Congress may have finally approved the FY11 budget this week, but the next battles have already begun. The deficit debate awaits a proposed centrist compromise from the Gang of Six, both parties are firing salvos over the debt ceiling vote and the forgotten issue of state and local debt could soon become Washington’s next worry. As Capitol Hill takes a breather from the budget battles, here’s an overview of the unresolved debates and still-mounting spending skirmishes.
Fiscal Year 2011 Funded at Last: The Senate joined the House late this week in passing the seventh and apparently final version of the FY11 appropriations bills, in the form of a Continuing Resolution. House Minority Whip Steny Hoyer was able to provide sufficient Democratic votes for Speaker John Boehner to compensate for the loss of 59 members of the Republican caucus. At least now agency and program managers in the federal government have guidance on how to run their departments and what their budgets will be. Some experts estimate that between the emergency funding in the bill and the costs of the five delays caused by five CRs, the final bill actually added to the FY11 deficit. One can be reasonably sure that this result was far from what the bulk of the GOP caucus intended when this entire adventure began. In some sense, it reminds one of World War I—bloody, interminable, hand-to-hand combat day after day without any tactical nor strategic gain for either side.
Gang of Six Needs to Move: Frustrations mount among Senators as both the House and President Obama have joined the budget fray full scale. The “Gang of Six” has yet to release a comprehensive FY12 budget plan nor a longer term outline similar to that House Budget Committee Chairman Paul Ryan and Obama have produced. Appointment of Sens. Dan Inouye and Max Baucus by Majority Leader Harry Reid to represent the Senate in the budget talks proposed by the President must be viewed as a deliberate slight of Senate Budget Committee Chairman Kent Conrad and other Democratic members of the Gang of Six. Most observers believe that Reid’s appointment of Inouye, Chairman of Appropriations, and Baucus, Chairman of Finance, makes a comprehensive and detailed legislative outcome less likely. What the Gang of Six does now remains uncertain, although hints have emerged recently that the group will reveal a full-scale plan when the two-week Easter Recess ends.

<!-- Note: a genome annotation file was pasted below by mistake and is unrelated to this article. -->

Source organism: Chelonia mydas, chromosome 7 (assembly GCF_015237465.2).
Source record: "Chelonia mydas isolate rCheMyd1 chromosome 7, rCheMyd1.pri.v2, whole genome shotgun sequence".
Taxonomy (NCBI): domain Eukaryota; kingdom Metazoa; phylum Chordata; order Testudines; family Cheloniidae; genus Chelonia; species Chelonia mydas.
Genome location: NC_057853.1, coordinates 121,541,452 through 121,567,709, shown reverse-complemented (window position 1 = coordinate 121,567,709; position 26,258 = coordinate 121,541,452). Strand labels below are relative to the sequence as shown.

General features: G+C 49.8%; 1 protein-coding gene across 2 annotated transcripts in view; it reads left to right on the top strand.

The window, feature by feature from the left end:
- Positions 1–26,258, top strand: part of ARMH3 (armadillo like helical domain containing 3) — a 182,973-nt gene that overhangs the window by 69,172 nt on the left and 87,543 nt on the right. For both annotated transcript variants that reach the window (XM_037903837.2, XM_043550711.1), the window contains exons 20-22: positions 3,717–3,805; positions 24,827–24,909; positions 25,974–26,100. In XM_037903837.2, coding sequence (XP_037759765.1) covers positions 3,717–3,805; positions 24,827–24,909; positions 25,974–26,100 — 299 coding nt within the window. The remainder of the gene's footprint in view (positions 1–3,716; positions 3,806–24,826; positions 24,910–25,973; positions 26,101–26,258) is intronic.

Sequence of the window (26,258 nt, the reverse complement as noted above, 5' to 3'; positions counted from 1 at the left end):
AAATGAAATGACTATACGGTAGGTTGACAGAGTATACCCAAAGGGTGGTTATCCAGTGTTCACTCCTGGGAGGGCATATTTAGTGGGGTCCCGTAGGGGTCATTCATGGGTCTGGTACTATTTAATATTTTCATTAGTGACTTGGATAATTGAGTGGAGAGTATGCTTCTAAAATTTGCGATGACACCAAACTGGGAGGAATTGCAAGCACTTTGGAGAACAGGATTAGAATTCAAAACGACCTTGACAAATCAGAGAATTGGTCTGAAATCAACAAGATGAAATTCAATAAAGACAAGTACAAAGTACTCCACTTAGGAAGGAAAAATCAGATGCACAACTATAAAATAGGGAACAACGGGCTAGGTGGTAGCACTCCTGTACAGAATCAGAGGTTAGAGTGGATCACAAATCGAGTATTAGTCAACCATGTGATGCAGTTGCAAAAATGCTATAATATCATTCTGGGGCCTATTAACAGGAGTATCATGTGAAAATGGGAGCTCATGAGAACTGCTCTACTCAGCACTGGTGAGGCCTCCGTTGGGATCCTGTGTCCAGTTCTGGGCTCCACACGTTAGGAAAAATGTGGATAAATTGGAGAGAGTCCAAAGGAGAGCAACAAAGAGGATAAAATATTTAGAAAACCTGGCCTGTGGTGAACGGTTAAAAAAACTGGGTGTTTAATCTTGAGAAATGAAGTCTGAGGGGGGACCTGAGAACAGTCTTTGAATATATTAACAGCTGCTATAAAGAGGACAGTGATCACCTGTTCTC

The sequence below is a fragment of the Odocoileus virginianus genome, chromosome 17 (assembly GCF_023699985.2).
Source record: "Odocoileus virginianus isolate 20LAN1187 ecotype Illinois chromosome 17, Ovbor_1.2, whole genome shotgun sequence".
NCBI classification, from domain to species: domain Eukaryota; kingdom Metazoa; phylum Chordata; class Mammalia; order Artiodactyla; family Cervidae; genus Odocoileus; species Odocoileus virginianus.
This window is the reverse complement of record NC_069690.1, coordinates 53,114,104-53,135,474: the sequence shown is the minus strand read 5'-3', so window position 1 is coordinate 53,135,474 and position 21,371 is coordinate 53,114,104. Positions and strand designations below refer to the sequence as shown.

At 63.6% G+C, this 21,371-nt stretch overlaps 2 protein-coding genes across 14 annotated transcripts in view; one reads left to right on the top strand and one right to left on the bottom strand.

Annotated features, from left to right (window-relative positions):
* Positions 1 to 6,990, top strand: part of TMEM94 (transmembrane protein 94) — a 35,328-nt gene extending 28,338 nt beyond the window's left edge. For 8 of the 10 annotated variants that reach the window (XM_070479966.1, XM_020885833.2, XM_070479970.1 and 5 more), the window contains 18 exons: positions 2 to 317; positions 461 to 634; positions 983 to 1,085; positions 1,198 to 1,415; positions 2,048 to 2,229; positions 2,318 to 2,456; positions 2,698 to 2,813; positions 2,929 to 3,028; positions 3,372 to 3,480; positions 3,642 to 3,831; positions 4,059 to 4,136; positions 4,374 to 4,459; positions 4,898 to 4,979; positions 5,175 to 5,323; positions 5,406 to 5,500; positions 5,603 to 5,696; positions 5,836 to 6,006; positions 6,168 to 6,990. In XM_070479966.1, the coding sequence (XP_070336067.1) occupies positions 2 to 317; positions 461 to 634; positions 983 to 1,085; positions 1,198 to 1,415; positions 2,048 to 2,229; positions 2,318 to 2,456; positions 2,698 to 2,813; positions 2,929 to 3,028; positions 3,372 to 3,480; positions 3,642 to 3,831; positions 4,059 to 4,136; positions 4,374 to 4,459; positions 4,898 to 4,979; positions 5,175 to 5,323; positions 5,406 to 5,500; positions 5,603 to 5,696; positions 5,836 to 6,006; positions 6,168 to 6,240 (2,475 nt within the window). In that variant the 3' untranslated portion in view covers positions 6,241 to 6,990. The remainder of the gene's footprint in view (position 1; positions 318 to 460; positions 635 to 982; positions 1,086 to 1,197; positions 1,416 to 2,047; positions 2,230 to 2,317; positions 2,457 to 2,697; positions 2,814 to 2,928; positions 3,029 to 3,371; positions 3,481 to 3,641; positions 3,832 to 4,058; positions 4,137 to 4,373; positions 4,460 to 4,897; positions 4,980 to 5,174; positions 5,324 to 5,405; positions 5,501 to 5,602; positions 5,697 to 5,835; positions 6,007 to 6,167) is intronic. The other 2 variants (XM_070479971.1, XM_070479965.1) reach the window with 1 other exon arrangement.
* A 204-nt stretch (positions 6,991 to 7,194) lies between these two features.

The Debt Ceiling Approaches: Media hysteria, focused so breathlessly on a “government shutdown” as the CR debate lingered, can now attach itself to the question of how Congress will pass an increase in the federal debt ceiling. The present limit is $14.29 trillion. Treasury Secretary Geithner estimates that ceiling will be breached no later than July, even using every trick in Treasury’s book. Thus, President Obama called for his three-party budget negotiations and set an end of June deadline for reaching an agreement on a long-term blueprint to get the projected national debt under control. No one with any experience in this town believes that even the best-intentioned negotiators could reach agreement and produce implementing legislation in such a short time, but the President was well-served by setting a deadline, especially one that he knows cannot be met. Despite what conventional wisdom holds, we believe that President Obama will be on the offensive on the debt ceiling increase vote and that the public burden lies squarely on the House Republican leadership. The President will continue to call for quick action on a “clean” debt bill (one without any amendments attached), knowing full well that it will never happen.